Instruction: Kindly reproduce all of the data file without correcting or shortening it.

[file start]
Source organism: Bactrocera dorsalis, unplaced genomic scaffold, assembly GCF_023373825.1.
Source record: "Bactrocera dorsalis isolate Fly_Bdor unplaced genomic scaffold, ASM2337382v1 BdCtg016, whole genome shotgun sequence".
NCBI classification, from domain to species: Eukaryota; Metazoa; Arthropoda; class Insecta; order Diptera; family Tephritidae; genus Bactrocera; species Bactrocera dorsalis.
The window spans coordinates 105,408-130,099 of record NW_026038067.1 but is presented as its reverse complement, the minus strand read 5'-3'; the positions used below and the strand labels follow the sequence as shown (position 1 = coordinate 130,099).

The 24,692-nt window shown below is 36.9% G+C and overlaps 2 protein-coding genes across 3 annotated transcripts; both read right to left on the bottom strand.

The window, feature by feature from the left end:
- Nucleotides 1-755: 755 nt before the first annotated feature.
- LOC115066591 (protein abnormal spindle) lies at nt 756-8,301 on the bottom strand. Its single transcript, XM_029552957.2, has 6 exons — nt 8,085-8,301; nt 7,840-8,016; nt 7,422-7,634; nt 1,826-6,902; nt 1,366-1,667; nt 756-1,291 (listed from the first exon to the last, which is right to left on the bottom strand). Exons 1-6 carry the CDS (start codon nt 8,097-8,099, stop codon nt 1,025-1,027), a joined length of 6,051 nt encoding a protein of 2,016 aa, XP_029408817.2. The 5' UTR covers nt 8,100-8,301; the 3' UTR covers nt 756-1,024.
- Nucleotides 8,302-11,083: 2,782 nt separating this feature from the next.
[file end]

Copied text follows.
Source organism: Bactrocera dorsalis, unplaced genomic scaffold, assembly GCF_023373825.1.
Source record: "Bactrocera dorsalis isolate Fly_Bdor unplaced genomic scaffold, ASM2337382v1 BdCtg016, whole genome shotgun sequence".
NCBI classification, from domain to species: Eukaryota; Metazoa; Arthropoda; class Insecta; order Diptera; family Tephritidae; genus Bactrocera; species Bactrocera dorsalis.
The window spans coordinates 105,408-130,099 of record NW_026038067.1 but is presented as its reverse complement, the minus strand read 5'-3'; the positions used below and the strand labels follow the sequence as shown (position 1 = coordinate 130,099).

The 24,692-nt window shown below is 36.9% G+C and overlaps 2 protein-coding genes across 3 annotated transcripts; both read right to left on the bottom strand.

The window, feature by feature from the left end:
- Nucleotides 1-755: 755 nt before the first annotated feature.
- LOC115066591 (protein abnormal spindle) lies at nt 756-8,301 on the bottom strand. Its single transcript, XM_029552957.2, has 6 exons — nt 8,085-8,301; nt 7,840-8,016; nt 7,422-7,634; nt 1,826-6,902; nt 1,366-1,667; nt 756-1,291 (listed from the first exon to the last, which is right to left on the bottom strand). Exons 1-6 carry the CDS (start codon nt 8,097-8,099, stop codon nt 1,025-1,027), a joined length of 6,051 nt encoding a protein of 2,016 aa, XP_029408817.2. The 5' UTR covers nt 8,100-8,301; the 3' UTR covers nt 756-1,024.
- Nucleotides 8,302-11,083: 2,782 nt separating this feature from the next.